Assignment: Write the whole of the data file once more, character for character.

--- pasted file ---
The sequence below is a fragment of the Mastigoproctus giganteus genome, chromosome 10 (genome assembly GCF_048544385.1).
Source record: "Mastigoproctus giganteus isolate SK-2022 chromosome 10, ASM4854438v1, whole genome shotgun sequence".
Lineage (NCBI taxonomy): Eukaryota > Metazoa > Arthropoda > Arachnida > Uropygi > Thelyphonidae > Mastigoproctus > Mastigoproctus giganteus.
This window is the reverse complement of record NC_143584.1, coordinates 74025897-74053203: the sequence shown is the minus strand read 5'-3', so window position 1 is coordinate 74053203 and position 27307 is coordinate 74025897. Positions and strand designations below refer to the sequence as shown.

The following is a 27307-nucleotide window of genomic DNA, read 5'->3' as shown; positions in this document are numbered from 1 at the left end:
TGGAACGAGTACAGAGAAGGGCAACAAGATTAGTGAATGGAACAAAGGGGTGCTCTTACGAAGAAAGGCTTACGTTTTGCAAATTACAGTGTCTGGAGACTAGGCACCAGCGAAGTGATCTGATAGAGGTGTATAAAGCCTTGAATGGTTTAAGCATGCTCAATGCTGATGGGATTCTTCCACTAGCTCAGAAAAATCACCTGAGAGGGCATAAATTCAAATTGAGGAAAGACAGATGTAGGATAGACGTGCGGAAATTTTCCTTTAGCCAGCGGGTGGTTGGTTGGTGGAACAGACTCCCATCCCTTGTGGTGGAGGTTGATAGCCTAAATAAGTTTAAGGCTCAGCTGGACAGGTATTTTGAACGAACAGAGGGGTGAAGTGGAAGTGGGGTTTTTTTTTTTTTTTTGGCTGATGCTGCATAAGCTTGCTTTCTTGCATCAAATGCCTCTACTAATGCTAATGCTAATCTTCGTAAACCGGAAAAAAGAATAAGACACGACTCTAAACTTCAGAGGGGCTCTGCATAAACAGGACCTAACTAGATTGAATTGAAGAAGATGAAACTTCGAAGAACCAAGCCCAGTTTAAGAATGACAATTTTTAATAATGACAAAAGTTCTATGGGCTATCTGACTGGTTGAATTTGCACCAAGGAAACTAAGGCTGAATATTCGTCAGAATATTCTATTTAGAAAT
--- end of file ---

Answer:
The sequence below is a fragment of the Mastigoproctus giganteus genome, chromosome 10 (genome assembly GCF_048544385.1).
Source record: "Mastigoproctus giganteus isolate SK-2022 chromosome 10, ASM4854438v1, whole genome shotgun sequence".
Lineage (NCBI taxonomy): Eukaryota > Metazoa > Arthropoda > Arachnida > Uropygi > Thelyphonidae > Mastigoproctus > Mastigoproctus giganteus.
This window is the reverse complement of record NC_143584.1, coordinates 74025897-74053203: the sequence shown is the minus strand read 5'-3', so window position 1 is coordinate 74053203 and position 27307 is coordinate 74025897. Positions and strand designations below refer to the sequence as shown.

The following is a 27307-nucleotide window of genomic DNA, read 5'->3' as shown; positions in this document are numbered from 1 at the left end:
TGGAACGAGTACAGAGAAGGGCAACAAGATTAGTGAATGGAACAAAGGGGTGCTCTTACGAAGAAAGGCTTACGTTTTGCAAATTACAGTGTCTGGAGACTAGGCACCAGCGAAGTGATCTGATAGAGGTGTATAAAGCCTTGAATGGTTTAAGCATGCTCAATGCTGATGGGATTCTTCCACTAGCTCAGAAAAATCACCTGAGAGGGCATAAATTCAAATTGAGGAAAGACAGATGTAGGATAGACGTGCGGAAATTTTCCTTTAGCCAGCGGGTGGTTGGTTGGTGGAACAGACTCCCATCCCTTGTGGTGGAGGTTGATAGCCTAAATAAGTTTAAGGCTCAGCTGGACAGGTATTTTGAACGAACAGAGGGGTGAAGTGGAAGTGGGGTTTTTTTTTTTTTTTTGGCTGATGCTGCATAAGCTTGCTTTCTTGCATCAAATGCCTCTACTAATGCTAATGCTAATCTTCGTAAACCGGAAAAAAGAATAAGACACGACTCTAAACTTCAGAGGGGCTCTGCATAAACAGGACCTAACTAGATTGAATTGAAGAAGATGAAACTTCGAAGAACCAAGCCCAGTTTAAGAATGACAATTTTTAATAATGACAAAAGTTCTATGGGCTATCTGACTGGTTGAATTTGCACCAAGGAAACTAAGGCTGAATATTCGTCAGAATATTCTATTTAGAAAT